Australian Dictionary of Biography

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Robert Henry Hankinson (1877–1953)

by Bill Gammage

This article was published:

Robert Henry Hankinson (1877-1953), storekeeper and politician, was born on 11 October 1877 at Edenhope, Victoria, son of Robert Hankinson, labourer, and his wife Alice, née Davies. He left Edenhope State School at 13, and worked as a hotel yardsman and farm labourer before moving to Narrandera in the New South Wales Riverina as a shop assistant with H. S. Rich & Co. in November 1898. On 16 October 1901 at Germanton (Holbrook) he married Beatrice Mary Klimpsch; they had three daughters.

Lean and dark with a Henry Lawson moustache, affable, forthright and talkative, by 1915 Hankinson owned stores at Narrandera, Grong Grong, Matong, Ganmain and Leeton; they prospered with local expansion of closer settlement and irrigation before World War I. Later he dealt successfully in land and as a moneylender, was a pioneer rice-grower, and in 1935 helped convert the failing Leeton fruit cannery into a successful co-operative. He became a generous patron, among other gifts donating Narrandera's town clock and its valuable Royal Doulton fountain, and he helped some men establish themselves on the land or in business, and several Narrandera students on to higher education.

Although an alderman on Narrandera Municipal Council in 1911, Hankinson first threw himself into public affairs in 1915, raising patriotic funds and men for the war effort. For the next forty years he was involved in every public movement in Narrandera. He was twelve times mayor, the last time in 1950-51, president or patron of numerous local committees and charities, a Presbyterian elder for fifty-one years, first chairman of the Rice Marketing Board in 1928-31 and a co-opted member of the Primary Producers' Advisory Council.

Hankinson was typical of intelligent Riverina conservatives of his time. His Riverina was dominated by Victoria, and had a long tradition of resentment of the Sydney government. By the early 1920s Hankinson and others felt keenly that the population drift to the cities would undermine both rural business and the pioneer and British virtues which they believed were best expressed in country life, and on which Australia's national strength depended. In 1920 he helped to organize the first Bush Week in Sydney, the forerunner of Country Week, and to found the Country Promotion League, which campaigned with the Commonwealth Immigration Office to attract British migrants to the Narrandera-Yanco area. In April 1928 he helped form the Riverina Development League, which advertised the area's economic attractions and the moral advantages of the country.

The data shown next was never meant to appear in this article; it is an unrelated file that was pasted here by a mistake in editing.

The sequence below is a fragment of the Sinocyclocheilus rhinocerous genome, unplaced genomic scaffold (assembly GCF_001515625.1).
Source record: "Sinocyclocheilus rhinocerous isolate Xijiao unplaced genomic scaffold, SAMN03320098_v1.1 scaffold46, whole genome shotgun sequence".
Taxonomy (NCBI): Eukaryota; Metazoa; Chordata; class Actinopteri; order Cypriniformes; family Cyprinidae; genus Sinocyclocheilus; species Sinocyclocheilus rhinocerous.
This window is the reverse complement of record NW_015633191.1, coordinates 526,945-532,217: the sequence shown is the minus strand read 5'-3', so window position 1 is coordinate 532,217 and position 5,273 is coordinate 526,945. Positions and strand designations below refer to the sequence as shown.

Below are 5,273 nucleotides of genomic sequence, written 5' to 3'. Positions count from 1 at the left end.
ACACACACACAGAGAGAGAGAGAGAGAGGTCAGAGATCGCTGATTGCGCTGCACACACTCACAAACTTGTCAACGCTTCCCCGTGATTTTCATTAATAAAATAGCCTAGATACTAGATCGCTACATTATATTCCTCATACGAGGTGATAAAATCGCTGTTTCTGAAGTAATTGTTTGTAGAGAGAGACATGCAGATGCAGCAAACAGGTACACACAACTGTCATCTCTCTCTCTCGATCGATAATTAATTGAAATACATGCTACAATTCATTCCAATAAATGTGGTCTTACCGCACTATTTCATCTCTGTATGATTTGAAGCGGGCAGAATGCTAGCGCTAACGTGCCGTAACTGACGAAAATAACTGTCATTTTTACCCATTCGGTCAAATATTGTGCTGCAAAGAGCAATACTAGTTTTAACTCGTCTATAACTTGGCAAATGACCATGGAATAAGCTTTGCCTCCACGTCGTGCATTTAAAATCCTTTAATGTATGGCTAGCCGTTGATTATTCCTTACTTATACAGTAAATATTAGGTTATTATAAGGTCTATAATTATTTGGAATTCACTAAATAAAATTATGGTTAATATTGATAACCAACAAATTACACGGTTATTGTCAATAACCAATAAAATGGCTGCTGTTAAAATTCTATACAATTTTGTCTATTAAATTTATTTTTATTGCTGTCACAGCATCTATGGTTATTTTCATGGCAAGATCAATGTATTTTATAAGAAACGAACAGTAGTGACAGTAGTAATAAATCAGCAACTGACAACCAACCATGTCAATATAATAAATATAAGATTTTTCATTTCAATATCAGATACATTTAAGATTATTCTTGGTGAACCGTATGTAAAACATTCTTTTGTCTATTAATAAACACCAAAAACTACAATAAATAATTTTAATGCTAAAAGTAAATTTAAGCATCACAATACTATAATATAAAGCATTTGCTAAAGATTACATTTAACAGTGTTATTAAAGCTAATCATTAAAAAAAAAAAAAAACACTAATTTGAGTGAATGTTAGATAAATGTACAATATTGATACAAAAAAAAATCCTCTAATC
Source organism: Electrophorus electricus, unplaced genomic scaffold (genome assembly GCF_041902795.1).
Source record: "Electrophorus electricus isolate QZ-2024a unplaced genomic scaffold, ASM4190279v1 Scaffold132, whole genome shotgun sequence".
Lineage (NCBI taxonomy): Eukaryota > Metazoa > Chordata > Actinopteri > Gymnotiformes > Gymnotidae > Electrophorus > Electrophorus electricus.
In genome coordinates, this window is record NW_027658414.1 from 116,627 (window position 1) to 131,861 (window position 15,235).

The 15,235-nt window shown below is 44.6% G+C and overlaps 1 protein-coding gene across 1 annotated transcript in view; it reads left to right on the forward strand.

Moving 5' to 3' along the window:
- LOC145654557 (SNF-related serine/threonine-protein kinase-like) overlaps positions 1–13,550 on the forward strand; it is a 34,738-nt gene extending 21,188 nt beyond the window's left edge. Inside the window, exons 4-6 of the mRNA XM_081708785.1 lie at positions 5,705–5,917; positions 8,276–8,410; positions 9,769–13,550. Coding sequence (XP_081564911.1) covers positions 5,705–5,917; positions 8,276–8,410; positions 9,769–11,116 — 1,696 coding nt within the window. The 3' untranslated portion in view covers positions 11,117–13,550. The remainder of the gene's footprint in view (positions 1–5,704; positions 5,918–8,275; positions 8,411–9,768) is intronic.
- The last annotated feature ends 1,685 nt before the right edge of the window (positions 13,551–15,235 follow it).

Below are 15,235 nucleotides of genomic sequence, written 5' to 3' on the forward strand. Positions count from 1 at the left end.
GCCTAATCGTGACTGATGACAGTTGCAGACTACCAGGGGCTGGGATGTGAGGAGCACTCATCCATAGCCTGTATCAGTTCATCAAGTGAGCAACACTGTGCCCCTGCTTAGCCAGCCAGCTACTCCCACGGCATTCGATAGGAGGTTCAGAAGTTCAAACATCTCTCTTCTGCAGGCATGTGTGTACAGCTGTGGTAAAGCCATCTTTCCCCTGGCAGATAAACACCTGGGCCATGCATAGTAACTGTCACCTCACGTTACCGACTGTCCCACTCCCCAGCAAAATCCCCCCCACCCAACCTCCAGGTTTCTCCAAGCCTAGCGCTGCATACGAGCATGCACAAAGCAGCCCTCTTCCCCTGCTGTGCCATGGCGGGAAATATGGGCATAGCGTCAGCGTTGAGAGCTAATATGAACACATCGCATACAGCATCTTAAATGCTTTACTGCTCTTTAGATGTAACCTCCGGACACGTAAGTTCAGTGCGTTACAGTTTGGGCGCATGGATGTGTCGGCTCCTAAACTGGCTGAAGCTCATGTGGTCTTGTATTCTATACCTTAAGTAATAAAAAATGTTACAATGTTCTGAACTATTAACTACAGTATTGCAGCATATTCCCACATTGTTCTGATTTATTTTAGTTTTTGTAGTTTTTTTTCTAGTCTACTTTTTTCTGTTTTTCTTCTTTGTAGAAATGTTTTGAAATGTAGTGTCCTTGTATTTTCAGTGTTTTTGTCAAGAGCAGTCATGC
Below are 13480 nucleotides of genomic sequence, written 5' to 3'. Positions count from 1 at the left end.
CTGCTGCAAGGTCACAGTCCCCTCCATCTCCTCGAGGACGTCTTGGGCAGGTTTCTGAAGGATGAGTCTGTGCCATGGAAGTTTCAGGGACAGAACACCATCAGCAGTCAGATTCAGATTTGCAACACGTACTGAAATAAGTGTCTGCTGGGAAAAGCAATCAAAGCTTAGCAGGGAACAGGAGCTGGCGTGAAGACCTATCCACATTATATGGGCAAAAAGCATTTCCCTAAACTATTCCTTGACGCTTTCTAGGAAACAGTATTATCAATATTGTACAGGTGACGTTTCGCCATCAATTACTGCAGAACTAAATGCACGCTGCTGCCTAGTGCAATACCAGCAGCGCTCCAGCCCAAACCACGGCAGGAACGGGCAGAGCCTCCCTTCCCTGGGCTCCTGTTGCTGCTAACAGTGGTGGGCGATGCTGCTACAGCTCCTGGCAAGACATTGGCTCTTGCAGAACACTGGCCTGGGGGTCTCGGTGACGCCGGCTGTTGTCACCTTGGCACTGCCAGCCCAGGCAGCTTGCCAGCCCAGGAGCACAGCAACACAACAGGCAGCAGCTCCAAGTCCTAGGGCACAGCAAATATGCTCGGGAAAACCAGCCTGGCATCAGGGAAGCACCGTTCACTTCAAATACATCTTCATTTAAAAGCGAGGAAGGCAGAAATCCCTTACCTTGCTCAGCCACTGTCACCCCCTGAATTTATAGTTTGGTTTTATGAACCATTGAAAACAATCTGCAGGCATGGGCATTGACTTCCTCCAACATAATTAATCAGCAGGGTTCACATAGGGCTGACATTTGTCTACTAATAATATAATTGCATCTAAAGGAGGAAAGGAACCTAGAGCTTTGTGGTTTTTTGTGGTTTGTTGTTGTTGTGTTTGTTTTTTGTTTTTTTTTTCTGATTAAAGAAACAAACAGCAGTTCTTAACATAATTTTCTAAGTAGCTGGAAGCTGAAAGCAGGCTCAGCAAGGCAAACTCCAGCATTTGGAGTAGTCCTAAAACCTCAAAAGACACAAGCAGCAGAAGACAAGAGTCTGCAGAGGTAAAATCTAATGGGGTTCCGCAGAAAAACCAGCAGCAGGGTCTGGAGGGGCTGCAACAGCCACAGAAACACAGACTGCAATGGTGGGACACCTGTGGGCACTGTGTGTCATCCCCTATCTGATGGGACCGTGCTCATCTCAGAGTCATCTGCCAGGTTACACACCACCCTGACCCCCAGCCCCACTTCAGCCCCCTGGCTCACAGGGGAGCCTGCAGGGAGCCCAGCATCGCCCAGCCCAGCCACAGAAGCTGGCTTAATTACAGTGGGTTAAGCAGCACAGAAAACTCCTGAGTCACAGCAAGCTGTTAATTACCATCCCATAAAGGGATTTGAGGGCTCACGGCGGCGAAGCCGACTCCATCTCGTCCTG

These activities led Hankinson to the Riverina Movement, which with Charles Hardy and others he launched in 1931. They wanted not a new State but greater local government powers for country areas: the movement spoke for country-town businessmen rather than being truly rural. Hankinson carried its concerns into the Country Party. Narrowly defeated for the Federal seat of Riverina in 1932, he won the State seat of Murrumbidgee later that year and held it for the Country Party until he retired in 1941. His 1932 campaign speech spoke of a State government composed of city men who neglected the country, and of disloyal men influenced by Communists who were betraying those British virtues for which 60,000 Australians had died in the war. When he died at Narrandera on 25 October 1953 the council flew the Union Jack from its chambers, to mark the passing of its most generous citizen, and one who did much to win the mighty bush for the conservatives. His wife and two daughters survived him.

Select Bibliography

  • Parliamentary Debates (New South Wales), 1953, p 1396
  • Australian Quarterly, 3 (June 1931), no 10, p 58
  • Narrandera Argus, 20 Apr 1928, 10 Mar 1931, 27 May 1932, 18 Oct 1951, 26 Oct 1953
  • Charles Hardy correspondence, MS 3775 (National Library of Australia).

Citation details

Bill Gammage, 'Hankinson, Robert Henry (1877–1953)', Australian Dictionary of Biography, National Centre of Biography, Australian National University,, published first in hardcopy 1983, accessed online 13 June 2024.

This article was published in hardcopy in Australian Dictionary of Biography, Volume 9, (Melbourne University Press), 1983

View the front pages for Volume 9

© Copyright Australian Dictionary of Biography, 2006-2024

Life Summary [details]


11 October, 1877
Edenhope, Victoria, Australia


25 October, 1953 (aged 76)
Narrandera, New South Wales, Australia

Religious Influence

Includes the religion in which subjects were raised, have chosen themselves, attendance at religious schools and/or religious funeral rites; Atheism and Agnosticism have been included.